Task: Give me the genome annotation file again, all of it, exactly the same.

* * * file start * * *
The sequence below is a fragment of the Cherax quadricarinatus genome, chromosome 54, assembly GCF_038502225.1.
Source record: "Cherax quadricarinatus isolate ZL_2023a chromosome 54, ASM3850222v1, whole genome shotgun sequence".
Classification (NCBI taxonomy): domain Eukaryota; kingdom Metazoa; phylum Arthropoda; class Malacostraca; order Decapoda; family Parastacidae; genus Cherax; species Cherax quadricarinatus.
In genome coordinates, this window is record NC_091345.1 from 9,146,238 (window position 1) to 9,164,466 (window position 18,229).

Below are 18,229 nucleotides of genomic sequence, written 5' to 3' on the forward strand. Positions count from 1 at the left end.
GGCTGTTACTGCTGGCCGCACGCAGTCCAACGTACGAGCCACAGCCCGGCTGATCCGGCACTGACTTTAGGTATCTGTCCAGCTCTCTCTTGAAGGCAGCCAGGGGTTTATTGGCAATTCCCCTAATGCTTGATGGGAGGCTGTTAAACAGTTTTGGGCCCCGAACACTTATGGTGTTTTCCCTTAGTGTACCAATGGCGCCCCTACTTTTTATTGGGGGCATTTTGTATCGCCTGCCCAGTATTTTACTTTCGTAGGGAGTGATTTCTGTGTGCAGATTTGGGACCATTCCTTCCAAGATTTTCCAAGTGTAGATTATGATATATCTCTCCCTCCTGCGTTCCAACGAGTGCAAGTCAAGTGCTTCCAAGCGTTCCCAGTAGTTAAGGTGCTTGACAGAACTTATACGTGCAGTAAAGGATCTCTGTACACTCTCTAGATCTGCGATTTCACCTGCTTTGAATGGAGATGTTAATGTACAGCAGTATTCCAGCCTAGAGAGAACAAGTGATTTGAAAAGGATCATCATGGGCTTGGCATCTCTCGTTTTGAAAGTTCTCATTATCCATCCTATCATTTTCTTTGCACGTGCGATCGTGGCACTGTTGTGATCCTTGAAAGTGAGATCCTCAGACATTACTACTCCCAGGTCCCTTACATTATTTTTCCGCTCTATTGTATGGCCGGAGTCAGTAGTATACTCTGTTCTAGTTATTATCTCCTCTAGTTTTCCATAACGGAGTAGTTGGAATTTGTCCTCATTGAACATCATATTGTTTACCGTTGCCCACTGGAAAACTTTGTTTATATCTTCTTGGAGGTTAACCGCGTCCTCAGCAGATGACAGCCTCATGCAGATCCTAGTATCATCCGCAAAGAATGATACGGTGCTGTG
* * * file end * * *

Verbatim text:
The sequence below is a fragment of the Cherax quadricarinatus genome, chromosome 54, assembly GCF_038502225.1.
Source record: "Cherax quadricarinatus isolate ZL_2023a chromosome 54, ASM3850222v1, whole genome shotgun sequence".
Classification (NCBI taxonomy): domain Eukaryota; kingdom Metazoa; phylum Arthropoda; class Malacostraca; order Decapoda; family Parastacidae; genus Cherax; species Cherax quadricarinatus.
In genome coordinates, this window is record NC_091345.1 from 9,146,238 (window position 1) to 9,164,466 (window position 18,229).

Below are 18,229 nucleotides of genomic sequence, written 5' to 3' on the forward strand. Positions count from 1 at the left end.
GGCTGTTACTGCTGGCCGCACGCAGTCCAACGTACGAGCCACAGCCCGGCTGATCCGGCACTGACTTTAGGTATCTGTCCAGCTCTCTCTTGAAGGCAGCCAGGGGTTTATTGGCAATTCCCCTAATGCTTGATGGGAGGCTGTTAAACAGTTTTGGGCCCCGAACACTTATGGTGTTTTCCCTTAGTGTACCAATGGCGCCCCTACTTTTTATTGGGGGCATTTTGTATCGCCTGCCCAGTATTTTACTTTCGTAGGGAGTGATTTCTGTGTGCAGATTTGGGACCATTCCTTCCAAGATTTTCCAAGTGTAGATTATGATATATCTCTCCCTCCTGCGTTCCAACGAGTGCAAGTCAAGTGCTTCCAAGCGTTCCCAGTAGTTAAGGTGCTTGACAGAACTTATACGTGCAGTAAAGGATCTCTGTACACTCTCTAGATCTGCGATTTCACCTGCTTTGAATGGAGATGTTAATGTACAGCAGTATTCCAGCCTAGAGAGAACAAGTGATTTGAAAAGGATCATCATGGGCTTGGCATCTCTCGTTTTGAAAGTTCTCATTATCCATCCTATCATTTTCTTTGCACGTGCGATCGTGGCACTGTTGTGATCCTTGAAAGTGAGATCCTCAGACATTACTACTCCCAGGTCCCTTACATTATTTTTCCGCTCTATTGTATGGCCGGAGTCAGTAGTATACTCTGTTCTAGTTATTATCTCCTCTAGTTTTCCATAACGGAGTAGTTGGAATTTGTCCTCATTGAACATCATATTGTTTACCGTTGCCCACTGGAAAACTTTGTTTATATCTTCTTGGAGGTTAACCGCGTCCTCAGCAGATGACAGCCTCATGCAGATCCTAGTATCATCCGCAAAGAATGATACGGTGCTGTG